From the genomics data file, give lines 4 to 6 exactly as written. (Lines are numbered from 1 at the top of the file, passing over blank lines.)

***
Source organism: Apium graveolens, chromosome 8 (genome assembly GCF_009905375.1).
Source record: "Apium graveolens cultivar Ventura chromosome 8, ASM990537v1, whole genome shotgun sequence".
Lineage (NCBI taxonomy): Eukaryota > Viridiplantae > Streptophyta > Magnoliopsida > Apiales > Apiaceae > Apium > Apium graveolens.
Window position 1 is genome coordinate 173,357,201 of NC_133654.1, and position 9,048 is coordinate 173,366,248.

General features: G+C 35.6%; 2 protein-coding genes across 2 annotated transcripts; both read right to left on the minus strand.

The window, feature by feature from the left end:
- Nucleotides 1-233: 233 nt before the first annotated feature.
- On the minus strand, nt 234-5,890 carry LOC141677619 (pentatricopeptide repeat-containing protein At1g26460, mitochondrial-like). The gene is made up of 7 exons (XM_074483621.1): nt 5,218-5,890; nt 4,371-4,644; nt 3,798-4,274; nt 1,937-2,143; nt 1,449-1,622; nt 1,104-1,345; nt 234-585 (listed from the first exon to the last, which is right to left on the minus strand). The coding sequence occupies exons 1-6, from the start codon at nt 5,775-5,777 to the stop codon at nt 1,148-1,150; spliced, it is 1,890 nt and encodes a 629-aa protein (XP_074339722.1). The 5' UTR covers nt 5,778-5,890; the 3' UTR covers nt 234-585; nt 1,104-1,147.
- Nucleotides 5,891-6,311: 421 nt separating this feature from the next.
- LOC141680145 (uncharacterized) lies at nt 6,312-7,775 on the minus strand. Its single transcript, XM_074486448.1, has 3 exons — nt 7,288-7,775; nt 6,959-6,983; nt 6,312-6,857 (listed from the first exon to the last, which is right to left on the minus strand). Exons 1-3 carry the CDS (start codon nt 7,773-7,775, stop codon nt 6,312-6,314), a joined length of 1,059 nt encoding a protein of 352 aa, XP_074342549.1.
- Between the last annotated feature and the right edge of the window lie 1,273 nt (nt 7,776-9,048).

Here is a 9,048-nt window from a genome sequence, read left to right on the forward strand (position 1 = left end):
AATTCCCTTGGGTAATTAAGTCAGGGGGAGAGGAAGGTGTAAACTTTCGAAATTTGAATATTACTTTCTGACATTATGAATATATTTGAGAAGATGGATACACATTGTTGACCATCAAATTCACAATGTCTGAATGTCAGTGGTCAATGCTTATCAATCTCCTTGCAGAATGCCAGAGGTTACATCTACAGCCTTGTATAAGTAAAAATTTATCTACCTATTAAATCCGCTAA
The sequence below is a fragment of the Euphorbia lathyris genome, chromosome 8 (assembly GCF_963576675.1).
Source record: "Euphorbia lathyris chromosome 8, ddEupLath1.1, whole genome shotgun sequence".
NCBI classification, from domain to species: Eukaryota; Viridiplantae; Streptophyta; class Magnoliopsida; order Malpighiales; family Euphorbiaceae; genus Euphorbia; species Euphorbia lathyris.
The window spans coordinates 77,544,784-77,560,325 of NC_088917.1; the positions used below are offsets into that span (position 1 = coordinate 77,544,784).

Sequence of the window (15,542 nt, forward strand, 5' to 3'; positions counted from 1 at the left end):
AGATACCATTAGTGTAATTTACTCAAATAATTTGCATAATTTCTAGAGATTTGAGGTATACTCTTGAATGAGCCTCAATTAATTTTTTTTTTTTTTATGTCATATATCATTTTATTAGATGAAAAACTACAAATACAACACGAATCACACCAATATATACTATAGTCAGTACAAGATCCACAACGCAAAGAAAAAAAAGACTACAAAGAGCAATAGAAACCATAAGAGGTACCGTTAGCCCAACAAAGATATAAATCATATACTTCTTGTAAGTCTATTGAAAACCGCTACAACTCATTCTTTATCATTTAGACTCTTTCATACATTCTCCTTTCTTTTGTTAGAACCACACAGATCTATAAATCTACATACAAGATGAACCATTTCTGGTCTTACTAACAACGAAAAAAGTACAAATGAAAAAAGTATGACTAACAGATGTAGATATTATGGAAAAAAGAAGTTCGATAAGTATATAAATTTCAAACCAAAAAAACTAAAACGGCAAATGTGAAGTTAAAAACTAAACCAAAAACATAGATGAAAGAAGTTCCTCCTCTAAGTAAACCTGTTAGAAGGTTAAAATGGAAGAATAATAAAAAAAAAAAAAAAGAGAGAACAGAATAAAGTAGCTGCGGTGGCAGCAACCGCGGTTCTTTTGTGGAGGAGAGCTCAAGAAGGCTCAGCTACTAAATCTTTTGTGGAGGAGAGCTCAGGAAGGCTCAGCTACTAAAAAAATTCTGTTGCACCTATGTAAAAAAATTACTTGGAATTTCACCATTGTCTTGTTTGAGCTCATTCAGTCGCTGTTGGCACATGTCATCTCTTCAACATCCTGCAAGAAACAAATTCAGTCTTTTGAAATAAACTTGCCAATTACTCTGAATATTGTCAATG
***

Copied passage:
Window position 1 is genome coordinate 173,357,201 of NC_133654.1, and position 9,048 is coordinate 173,366,248.

General features: G+C 35.6%; 2 protein-coding genes across 2 annotated transcripts; both read right to left on the minus strand.

The window, feature by feature from the left end: